West Norfolk’s jobs market is on the up, despite unemployment rates remaining above the regional average, officials have claimed.
New figures released on Wednesday show that five per cent of the borough’s workforce is unemployed, the lowest total for nearly seven years.
The number of people out of work and claiming Jobseekers’ Allowance also fell to another record low last month.
However, the total unemployment rate for the borough remains above the East of England average of 4.7 per cent.
And, though the proportion of people in work has risen to almost 73 per cent, that figure is more than three per cent below the regional average.
But, speaking after the latest figures were released, Carly Chapman, district operations leader for Job Centre Plus in East Anglia, insisted there was still much for West Norfolk to celebrate.
She pointed that JSA claims had fallen by six per cent last month alone and 35 per cent in the last year.
She said: “That is a really healthy position to be in. We’re moving in the right direction.”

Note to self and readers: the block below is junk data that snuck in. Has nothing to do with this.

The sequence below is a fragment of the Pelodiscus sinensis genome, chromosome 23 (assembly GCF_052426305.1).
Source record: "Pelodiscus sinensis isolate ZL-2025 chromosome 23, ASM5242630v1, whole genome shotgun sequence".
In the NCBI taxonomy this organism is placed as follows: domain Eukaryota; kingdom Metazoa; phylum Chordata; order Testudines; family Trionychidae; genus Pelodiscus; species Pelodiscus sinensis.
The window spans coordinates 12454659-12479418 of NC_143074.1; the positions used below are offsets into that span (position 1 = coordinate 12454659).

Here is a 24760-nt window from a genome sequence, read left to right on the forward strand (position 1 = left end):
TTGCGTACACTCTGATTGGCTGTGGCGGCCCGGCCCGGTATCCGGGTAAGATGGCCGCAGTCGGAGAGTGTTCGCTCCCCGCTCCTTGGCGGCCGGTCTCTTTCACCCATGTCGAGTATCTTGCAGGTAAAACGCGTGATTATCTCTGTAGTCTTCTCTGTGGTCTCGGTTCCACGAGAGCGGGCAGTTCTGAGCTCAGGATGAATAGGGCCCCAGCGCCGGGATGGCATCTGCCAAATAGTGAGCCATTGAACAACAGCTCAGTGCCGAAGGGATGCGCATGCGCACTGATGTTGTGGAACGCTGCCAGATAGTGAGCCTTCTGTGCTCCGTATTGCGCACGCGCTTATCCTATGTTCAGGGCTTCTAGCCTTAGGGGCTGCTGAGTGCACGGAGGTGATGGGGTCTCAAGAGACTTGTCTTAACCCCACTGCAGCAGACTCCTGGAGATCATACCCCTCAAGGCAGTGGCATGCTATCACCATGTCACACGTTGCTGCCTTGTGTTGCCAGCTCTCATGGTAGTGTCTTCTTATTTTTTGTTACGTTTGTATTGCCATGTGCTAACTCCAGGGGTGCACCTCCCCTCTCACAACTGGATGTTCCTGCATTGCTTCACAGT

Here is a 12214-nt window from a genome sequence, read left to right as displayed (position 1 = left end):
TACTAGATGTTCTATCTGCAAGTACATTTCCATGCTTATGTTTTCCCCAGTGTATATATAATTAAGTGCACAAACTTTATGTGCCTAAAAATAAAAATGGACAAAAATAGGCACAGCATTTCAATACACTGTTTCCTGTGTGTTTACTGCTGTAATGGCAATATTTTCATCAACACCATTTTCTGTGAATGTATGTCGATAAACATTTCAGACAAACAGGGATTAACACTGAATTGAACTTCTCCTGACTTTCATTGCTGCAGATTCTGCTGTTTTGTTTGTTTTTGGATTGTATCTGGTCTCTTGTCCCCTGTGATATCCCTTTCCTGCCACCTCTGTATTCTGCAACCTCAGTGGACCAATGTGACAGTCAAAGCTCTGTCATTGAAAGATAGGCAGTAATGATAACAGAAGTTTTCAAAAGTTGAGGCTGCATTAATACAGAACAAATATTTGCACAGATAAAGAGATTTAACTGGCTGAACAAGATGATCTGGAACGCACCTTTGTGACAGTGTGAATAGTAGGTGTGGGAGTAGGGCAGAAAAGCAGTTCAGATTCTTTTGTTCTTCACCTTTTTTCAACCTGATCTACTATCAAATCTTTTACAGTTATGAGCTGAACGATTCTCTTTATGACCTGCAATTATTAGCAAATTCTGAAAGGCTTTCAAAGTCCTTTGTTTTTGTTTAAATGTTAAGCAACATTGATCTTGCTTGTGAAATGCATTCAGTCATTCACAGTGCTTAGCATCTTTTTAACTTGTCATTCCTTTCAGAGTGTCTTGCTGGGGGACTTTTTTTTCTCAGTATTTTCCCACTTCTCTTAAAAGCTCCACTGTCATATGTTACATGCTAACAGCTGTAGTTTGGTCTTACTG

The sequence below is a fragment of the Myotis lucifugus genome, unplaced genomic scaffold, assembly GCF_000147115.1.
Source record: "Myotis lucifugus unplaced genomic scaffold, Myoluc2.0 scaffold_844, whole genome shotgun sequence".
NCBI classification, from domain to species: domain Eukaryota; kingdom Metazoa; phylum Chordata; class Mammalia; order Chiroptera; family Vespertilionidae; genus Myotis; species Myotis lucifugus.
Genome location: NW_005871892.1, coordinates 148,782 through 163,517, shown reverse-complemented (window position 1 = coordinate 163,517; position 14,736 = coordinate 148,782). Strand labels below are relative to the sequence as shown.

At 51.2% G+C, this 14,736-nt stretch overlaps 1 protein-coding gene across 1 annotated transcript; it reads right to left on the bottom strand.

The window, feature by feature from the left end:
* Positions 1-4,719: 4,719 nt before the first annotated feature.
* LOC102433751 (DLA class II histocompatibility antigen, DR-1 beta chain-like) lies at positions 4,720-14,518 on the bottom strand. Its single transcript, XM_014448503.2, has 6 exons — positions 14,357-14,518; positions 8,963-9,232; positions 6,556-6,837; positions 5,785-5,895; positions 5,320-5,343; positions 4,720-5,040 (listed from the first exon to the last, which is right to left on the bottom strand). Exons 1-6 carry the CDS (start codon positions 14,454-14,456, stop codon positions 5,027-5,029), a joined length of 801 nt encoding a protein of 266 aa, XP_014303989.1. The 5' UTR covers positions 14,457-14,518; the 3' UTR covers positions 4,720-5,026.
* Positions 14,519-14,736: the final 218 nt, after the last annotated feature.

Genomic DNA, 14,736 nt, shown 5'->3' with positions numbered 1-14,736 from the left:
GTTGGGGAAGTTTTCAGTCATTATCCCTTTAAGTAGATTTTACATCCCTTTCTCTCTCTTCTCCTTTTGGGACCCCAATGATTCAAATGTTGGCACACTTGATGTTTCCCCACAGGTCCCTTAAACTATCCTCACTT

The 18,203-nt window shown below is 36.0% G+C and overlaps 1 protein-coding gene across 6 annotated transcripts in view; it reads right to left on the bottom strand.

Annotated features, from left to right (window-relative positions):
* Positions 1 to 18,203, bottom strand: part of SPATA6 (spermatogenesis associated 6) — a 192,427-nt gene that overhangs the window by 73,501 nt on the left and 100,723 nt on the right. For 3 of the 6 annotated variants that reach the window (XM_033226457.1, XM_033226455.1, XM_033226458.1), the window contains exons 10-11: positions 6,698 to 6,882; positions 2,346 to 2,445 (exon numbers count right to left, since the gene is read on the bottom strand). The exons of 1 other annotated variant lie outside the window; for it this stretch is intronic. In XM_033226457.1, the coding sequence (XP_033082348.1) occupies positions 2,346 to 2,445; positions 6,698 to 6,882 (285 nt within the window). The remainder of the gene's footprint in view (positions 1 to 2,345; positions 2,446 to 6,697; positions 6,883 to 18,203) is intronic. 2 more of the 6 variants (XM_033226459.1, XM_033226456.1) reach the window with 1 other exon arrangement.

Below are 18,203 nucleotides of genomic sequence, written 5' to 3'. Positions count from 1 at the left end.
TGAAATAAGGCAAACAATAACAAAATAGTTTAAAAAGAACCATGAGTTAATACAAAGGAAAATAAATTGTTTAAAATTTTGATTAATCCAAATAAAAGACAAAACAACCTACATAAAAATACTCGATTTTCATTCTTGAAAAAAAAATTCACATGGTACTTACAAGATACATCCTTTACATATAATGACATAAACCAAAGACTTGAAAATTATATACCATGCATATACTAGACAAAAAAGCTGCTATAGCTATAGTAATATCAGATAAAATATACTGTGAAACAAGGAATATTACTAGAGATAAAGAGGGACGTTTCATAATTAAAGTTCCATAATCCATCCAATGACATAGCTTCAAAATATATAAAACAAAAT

Ministers have claimed this week’s statistics, which include the total number of employed people in the East of England reaching three million for the first time, show their plans are working.
But critics have regularly raised concerns over the plight of workers employed on zero-hours contracts and the number of people who are classed as self-employed.
However, Mrs Chapman said that around 80 per cent of people in work nationally are on permanent contracts.
She added: “For some people, zero-hours contracts are a great foot in the door.”
Almost one in seven workers in West Norfolk are also classed as self-employed, well above both the regional and national averages.
But Mrs Chapman played down the trend, adding: “If that suits people’s personal circumstances, that’s great.”
Residents in West Norfolk will only receive benefits in their current form until next March when the government’s Universal Credit programme is rolled out in the borough.
The system is already operating in around half of the country’s Job Centres and is expected to be in use in the remainder during 2016.
Officials say the system simplifies benefit claims, encourages work and helps people who are employed to be better off.
But opponents fear the measure will actually leave some worse off.